Democracy International’s intern Darragh Power gives in inside on the TRANSEUROPA Assembly in Palermo that took place in October 2021. Traveling to Sicily, he attended the assembly as a participant. His experiences, impressions and thoughts on the event build the basis of this report.
While the Conference on the Future of Europe (CoFoE) held its second plenary meeting in Strasbourg, another complementary assembly took place in the periphery of Europe, at Palermo, Sicily. The TRANSEUROPA Assembly in Palermo marked the culmination of a series of similar events – “Assemblies of Solidarity” – that were held in twenty locations across Europe, in ten countries, which also discussed the future of Europe. Some of these participants, myself included, finally came to meet in person under the old, roofless church of Lo Spasimo with local citizens from Palermo and Tunis, organizers from European Alternatives, in cooperation with the European Parliament, and other members of the Citizens Take Over Europe coalition. The question at the top of our weekend agenda: how to prevent environmental catastrophe?
This focus did not relieve my conscience from feeling somewhat guilty and hypocritical for flying to attend a conference on climate change. Nevertheless, I had vowed (to myself – and anyone that would hear me out) that my active participation and positive contributions at the Assembly may offset my CO2 travel costs, in the greater scheme of things. Which brings up the issue of personal versus systemic responsibility. Is taking a flight fundamentally worse than choosing plastic over paper bags at the shopping counter? Or is it only a difference of degree? And with whom does the responsibility for change lie – especially when those most responsible for greenhouse gas emissions are either unwilling to lead the change or dead?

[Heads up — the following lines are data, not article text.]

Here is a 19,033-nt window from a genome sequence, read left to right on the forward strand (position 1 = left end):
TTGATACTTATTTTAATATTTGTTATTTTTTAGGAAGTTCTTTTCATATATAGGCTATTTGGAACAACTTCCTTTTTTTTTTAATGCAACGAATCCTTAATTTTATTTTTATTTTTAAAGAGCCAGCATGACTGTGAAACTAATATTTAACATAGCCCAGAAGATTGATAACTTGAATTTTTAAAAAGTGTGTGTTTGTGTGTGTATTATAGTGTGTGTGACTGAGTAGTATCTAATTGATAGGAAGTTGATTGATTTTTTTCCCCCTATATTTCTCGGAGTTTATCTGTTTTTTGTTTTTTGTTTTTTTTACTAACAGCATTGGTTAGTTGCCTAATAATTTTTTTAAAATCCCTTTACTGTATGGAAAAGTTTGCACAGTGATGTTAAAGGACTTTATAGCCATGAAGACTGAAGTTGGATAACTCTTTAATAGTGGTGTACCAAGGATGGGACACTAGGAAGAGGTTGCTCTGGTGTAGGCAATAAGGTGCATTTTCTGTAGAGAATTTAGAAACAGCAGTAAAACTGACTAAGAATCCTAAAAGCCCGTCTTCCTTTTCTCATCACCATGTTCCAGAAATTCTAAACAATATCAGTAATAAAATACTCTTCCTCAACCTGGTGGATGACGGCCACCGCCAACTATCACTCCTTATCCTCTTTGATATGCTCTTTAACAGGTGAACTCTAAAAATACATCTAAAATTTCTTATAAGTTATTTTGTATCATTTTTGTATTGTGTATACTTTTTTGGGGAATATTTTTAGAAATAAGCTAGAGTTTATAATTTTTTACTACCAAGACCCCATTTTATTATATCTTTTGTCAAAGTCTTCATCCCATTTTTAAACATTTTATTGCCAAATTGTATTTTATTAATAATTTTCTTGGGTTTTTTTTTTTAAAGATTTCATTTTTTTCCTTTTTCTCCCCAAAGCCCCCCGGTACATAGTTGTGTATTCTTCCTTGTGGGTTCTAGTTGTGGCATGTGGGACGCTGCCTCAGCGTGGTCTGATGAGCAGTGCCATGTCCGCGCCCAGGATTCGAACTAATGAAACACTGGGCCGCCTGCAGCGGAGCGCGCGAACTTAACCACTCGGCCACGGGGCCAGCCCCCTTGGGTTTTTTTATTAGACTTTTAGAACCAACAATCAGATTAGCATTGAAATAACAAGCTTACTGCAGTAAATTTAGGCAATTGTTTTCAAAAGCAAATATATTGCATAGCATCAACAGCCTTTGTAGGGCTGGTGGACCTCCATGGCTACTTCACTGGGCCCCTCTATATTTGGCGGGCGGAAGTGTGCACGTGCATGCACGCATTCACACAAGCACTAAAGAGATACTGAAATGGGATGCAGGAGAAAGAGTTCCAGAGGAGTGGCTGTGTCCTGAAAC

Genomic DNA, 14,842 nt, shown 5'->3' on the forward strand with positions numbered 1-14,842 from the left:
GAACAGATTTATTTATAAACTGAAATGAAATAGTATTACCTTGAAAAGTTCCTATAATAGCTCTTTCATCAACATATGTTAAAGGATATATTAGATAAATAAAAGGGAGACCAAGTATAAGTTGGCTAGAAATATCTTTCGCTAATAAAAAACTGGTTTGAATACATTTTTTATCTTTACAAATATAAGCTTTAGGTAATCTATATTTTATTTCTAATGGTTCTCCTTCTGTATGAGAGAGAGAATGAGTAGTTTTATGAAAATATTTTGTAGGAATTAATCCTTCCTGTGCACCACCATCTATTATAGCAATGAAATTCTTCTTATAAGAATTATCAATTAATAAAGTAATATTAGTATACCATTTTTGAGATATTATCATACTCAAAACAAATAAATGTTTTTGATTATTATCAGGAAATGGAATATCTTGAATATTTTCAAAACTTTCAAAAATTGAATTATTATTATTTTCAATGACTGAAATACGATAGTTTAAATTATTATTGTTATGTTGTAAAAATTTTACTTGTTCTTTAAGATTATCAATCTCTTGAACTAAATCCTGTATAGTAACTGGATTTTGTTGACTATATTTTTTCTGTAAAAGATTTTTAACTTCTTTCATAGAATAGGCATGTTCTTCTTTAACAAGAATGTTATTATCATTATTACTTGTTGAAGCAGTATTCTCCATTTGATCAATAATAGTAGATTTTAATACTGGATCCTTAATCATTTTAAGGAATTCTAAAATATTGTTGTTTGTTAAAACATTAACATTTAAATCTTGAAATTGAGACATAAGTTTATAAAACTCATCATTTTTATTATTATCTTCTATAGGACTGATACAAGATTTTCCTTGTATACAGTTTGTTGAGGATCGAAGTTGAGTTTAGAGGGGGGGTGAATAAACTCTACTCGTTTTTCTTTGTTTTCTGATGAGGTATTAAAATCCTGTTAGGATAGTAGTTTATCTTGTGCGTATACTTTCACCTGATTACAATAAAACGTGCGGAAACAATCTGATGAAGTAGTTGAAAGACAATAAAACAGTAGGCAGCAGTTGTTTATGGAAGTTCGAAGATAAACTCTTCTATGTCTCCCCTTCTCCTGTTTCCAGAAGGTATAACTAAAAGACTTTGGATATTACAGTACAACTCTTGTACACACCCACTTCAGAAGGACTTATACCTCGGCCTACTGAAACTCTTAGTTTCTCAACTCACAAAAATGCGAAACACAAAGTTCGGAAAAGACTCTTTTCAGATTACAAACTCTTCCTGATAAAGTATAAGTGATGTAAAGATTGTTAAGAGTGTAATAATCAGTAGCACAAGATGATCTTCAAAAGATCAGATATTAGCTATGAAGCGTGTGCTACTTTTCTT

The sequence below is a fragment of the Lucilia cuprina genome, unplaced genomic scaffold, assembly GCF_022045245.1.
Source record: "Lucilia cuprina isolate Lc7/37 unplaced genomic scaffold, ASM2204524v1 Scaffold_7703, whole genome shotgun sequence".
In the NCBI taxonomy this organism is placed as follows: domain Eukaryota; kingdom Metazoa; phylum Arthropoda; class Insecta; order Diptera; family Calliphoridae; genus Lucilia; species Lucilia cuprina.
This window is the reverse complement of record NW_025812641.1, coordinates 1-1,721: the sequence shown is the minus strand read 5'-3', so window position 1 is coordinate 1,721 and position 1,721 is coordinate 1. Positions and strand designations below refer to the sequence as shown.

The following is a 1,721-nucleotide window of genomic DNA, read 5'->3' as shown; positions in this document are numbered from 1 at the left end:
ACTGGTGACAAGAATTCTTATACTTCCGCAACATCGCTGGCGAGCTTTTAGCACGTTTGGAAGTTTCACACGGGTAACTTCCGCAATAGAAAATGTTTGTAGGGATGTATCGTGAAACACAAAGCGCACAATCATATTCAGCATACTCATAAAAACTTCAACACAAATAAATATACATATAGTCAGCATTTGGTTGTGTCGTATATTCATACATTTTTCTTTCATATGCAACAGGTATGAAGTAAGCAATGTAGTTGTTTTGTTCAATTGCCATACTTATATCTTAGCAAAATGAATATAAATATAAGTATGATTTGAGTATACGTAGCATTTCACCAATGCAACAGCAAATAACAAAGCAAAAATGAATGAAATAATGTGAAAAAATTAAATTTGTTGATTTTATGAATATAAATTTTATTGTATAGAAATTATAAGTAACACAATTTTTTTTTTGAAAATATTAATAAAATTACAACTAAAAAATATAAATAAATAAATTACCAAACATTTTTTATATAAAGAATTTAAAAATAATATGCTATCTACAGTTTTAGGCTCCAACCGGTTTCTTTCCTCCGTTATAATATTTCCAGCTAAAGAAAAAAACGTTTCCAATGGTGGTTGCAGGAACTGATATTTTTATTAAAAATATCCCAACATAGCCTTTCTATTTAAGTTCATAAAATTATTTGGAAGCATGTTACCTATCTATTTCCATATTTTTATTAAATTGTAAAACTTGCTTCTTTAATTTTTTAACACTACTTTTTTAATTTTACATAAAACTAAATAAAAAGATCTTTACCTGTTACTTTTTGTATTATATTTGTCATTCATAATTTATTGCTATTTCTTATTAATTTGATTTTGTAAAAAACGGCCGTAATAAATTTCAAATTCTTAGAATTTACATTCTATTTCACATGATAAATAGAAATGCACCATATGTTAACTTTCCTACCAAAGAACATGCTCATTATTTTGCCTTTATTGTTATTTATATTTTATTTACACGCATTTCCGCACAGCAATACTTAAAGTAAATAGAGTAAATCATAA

Just as muscle is built during the rest period following an intense workout, I come to a greater understanding of the Palermo Assembly as I reflect on the events of that weekend. I look back and see a semi-structured collective experiment attempting to build a better boat in a storm. But I also see people lost at sea, struggling to hold onto plywood rafts. Our group deliberates, talks with experts, makes proposals and we collectively form the Palermo Climate Declaration.
Time for a Change
Kicking off the the event, principles highlighted by previous assemblies were gathered together under six loose streams, and we joined whichever one interested us most. Vincenzo, a local from Palermo, and I joined the group on climate refugees, facilitated by Kasia Wojcik. We began by discussing the inadequacies of the humanitarian framework, which tends to depoliticize people. We also questioned whether it actually made sense to distinguish between different types of refugees. Does it risk constructing “desirable” and “undesirable” refugees? Is crippling poverty, for instance, less valid a reason for leaving one’s home behind than environmental damage? Why do people feel compelled to leave their homelands behind in the first place? Shouldn’t the international community focus on preventing, mitigating and alleviating these underlying causes? We thus proposed that people should have a right to choose their place of home – to stay or to leave. We lay our principles on the ground and highlight those which we think matter most and should be worked into our climate declaration at the end of the day.